Rejuvenating Rain
By Ryan Hillier

2020 has begun with the most precious gift we could have hoped for … rain!

Over 100 mm has fallen on Kwandwe Private Game Reserve over the last two weeks and we continue to hope for more.

After three years of well below average rainfall, the drought had only continued during 2019, to the point where it became the worst recorded drought in the area since 1926. The situation for Kwandwe’s wildlife was dire.

And then a week into the New Year, two big thunderstorms rolled in and the rain pelted down. On such hard ground, puddles formed instantly and within minutes the water began gushing down streams and riverbeds that hadn’t felt a drop for a year.

Since then we have had a couple more downpours, and now we can really see the rejuvenating effects it has had on the reserve. It is unbelievable how life out here can change, quite literally overnight, and the knock-on effect as each successive step creates opportunities for other life.

Dams and river systems that had been bone dry for an entire year are now brimming with water, which is obviously vital for all the creatures out here. Prior to this it was only the Great Fish River and a handful of other dams that had remained with some water in them, severely restricting animal movements as they had been forced to stay in range of these spots. Now they can roam freely over the entire reserve again with water available in abundance once more. Beyond just places to drink, these water sources also allow things like terrapins far greater areas in which to reside and forage and they have been a common sight in puddles and dams.

Frogs have suddenly reappeared in droves and can be heard calling all over Kwandwe, the Bubbling Kassina’s in particular have been treating us to their pretty call. It is incredible how they manage to survive such harsh conditions, patiently waiting for the rain to bring them much needed relief.

Naturally, the vegetation is where the water was most needed and it has responded beautifully, there are flowers absolutely everywhere from blues and purples to bright reds and yellows! Lilies were some of the first to pop up immediately after the rain and in full bloom, their vibrant colours were in stark contrast to the bare surroundings.

Other plants soon followed suit and most of the open areas are now covered in carpets of flowering species like Anchor Karoo.

Green grass is something that we have been desperate of and finally, we’re seeing it come through. It has been sorely lacking in recent months and now finally there is some respite for grazing animals like white rhino, hippo and buffalo. Others have had their young in the last couple of months and the availability to good food is critical for the survival of the new generation of black wildebeest, zebra and warthog youngsters.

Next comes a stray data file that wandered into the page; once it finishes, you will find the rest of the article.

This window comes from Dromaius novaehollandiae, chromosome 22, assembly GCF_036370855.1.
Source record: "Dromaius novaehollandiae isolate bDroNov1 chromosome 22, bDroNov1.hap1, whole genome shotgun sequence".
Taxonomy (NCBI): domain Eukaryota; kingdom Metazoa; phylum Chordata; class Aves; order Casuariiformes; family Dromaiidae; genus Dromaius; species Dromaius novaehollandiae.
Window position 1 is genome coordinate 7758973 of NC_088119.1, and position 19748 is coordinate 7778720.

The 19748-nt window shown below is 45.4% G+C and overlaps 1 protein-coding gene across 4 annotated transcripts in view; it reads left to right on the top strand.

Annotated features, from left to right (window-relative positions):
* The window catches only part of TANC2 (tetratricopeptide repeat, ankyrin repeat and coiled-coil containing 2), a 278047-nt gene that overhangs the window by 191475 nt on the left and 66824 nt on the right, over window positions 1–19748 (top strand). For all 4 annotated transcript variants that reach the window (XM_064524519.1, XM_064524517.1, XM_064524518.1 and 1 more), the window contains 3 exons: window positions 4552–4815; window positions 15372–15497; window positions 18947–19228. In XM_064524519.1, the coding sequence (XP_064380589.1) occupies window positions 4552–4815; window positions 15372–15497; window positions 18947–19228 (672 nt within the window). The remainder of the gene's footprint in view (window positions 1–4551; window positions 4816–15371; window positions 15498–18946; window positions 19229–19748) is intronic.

With all the food from succulent vegetation and flowers around the insect life is booming. The Spekbooms pink flowers have been full of moths and butterflies and the edges of water sources alive with mating dragon and damselflies. Dung beetles are rolling their dung balls away to get buried and CMR beetles are feeding on the yellow acacia flowers. Millipedes are busily moving around to forage on decaying plant matter while caterpillars are all over the fresh growth.

This, in turn, has led to a big increase in birdlife as they take advantage of such a bounty. Several pairs of blue cranes have been raising their chicks in recent weeks, and not only is more food now being available to them a huge help, but also the newly refilled waterholes are their preferred roosting spots. Ducks and waders have also ventured out to these places to forage.

Migrant species that were scarce prior to the rain have returned in full force and we had a particularly interesting sighting with a pair of Jacobin cuckoos in their courtship display a few days ago. They flew over us, calling as they did, and landed on a small tree whereupon the male caught a large caterpillar which he fed to the female. Flicking her wings and bobbing her tail she accepted his gift and then the pair mated before flying off, once again calling as they went.

Of course, the next step up the food chain are the birds of prey and we have been seeing plenty of them. While lots of species are ever present, there has been a marked increase in the number of peregrine falcon sightings along with both crowned and martial eagles and we have also had several sightings of brown snake eagles which is a little unusual.

The rain we’ve had is invaluable, it is life giving, and it is amazing to watch the ripple effect it has all the way up the food chain. While the drought is certainly not over yet, the way the reserve has responded to what we’ve had shows that it’ll keep getting better if we just get a little more.


Rain, rain at last!

This year began with the deep, comforting joy of seeing the heavens open in a deluge! After a punishingly dry 2019, the clock had hardly reset and some of the most glorious rain in years descended onto the parched earth of the Eastern Cape. With well over 100 mm of rain in the past 2 weeks, Kwandwe is rapidly morphing into a green-tinged wilderness and is full of activity.

Flowers, not seen in years, have popped their heads up, dusty plains are now covered in a green velvet of newly sprung grass, and new life is seemingly found behind every other bush. Waterholes have filled, and the smell of flowers and blossoms fills the air.

It really is as close to true magic as one could hope to witness, and if the signs of nature are anything to base our expectations on, then 2020 is set to be a truly magnificent year! Could there be a better time to visit? Surely not.